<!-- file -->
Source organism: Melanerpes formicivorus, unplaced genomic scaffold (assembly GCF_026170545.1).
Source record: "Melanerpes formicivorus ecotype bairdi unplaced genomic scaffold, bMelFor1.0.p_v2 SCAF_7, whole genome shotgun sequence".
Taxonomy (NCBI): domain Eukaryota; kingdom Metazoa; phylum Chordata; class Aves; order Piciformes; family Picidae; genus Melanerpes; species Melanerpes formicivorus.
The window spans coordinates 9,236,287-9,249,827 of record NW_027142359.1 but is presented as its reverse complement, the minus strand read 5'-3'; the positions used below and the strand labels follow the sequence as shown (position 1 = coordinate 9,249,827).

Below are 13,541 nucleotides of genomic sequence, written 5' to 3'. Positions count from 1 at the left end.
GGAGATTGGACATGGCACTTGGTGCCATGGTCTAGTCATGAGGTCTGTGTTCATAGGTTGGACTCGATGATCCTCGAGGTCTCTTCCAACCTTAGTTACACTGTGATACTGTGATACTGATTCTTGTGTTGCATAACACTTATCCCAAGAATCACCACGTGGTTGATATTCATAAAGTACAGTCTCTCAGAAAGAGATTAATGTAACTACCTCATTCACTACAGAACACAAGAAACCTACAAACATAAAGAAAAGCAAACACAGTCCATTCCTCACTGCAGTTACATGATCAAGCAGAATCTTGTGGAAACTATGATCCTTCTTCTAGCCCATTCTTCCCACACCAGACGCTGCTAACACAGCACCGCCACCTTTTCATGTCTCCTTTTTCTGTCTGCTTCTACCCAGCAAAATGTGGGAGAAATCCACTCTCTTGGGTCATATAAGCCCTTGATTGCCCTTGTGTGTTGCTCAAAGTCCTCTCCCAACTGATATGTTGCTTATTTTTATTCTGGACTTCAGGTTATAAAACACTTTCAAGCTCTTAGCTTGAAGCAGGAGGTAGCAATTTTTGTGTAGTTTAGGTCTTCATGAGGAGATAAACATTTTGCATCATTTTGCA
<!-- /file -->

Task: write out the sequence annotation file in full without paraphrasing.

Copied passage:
Source organism: Melanerpes formicivorus, unplaced genomic scaffold (assembly GCF_026170545.1).
Source record: "Melanerpes formicivorus ecotype bairdi unplaced genomic scaffold, bMelFor1.0.p_v2 SCAF_7, whole genome shotgun sequence".
Taxonomy (NCBI): domain Eukaryota; kingdom Metazoa; phylum Chordata; class Aves; order Piciformes; family Picidae; genus Melanerpes; species Melanerpes formicivorus.
The window spans coordinates 9,236,287-9,249,827 of record NW_027142359.1 but is presented as its reverse complement, the minus strand read 5'-3'; the positions used below and the strand labels follow the sequence as shown (position 1 = coordinate 9,249,827).

Below are 13,541 nucleotides of genomic sequence, written 5' to 3'. Positions count from 1 at the left end.
GGAGATTGGACATGGCACTTGGTGCCATGGTCTAGTCATGAGGTCTGTGTTCATAGGTTGGACTCGATGATCCTCGAGGTCTCTTCCAACCTTAGTTACACTGTGATACTGTGATACTGATTCTTGTGTTGCATAACACTTATCCCAAGAATCACCACGTGGTTGATATTCATAAAGTACAGTCTCTCAGAAAGAGATTAATGTAACTACCTCATTCACTACAGAACACAAGAAACCTACAAACATAAAGAAAAGCAAACACAGTCCATTCCTCACTGCAGTTACATGATCAAGCAGAATCTTGTGGAAACTATGATCCTTCTTCTAGCCCATTCTTCCCACACCAGACGCTGCTAACACAGCACCGCCACCTTTTCATGTCTCCTTTTTCTGTCTGCTTCTACCCAGCAAAATGTGGGAGAAATCCACTCTCTTGGGTCATATAAGCCCTTGATTGCCCTTGTGTGTTGCTCAAAGTCCTCTCCCAACTGATATGTTGCTTATTTTTATTCTGGACTTCAGGTTATAAAACACTTTCAAGCTCTTAGCTTGAAGCAGGAGGTAGCAATTTTTGTGTAGTTTAGGTCTTCATGAGGAGATAAACATTTTGCATCATTTTGCA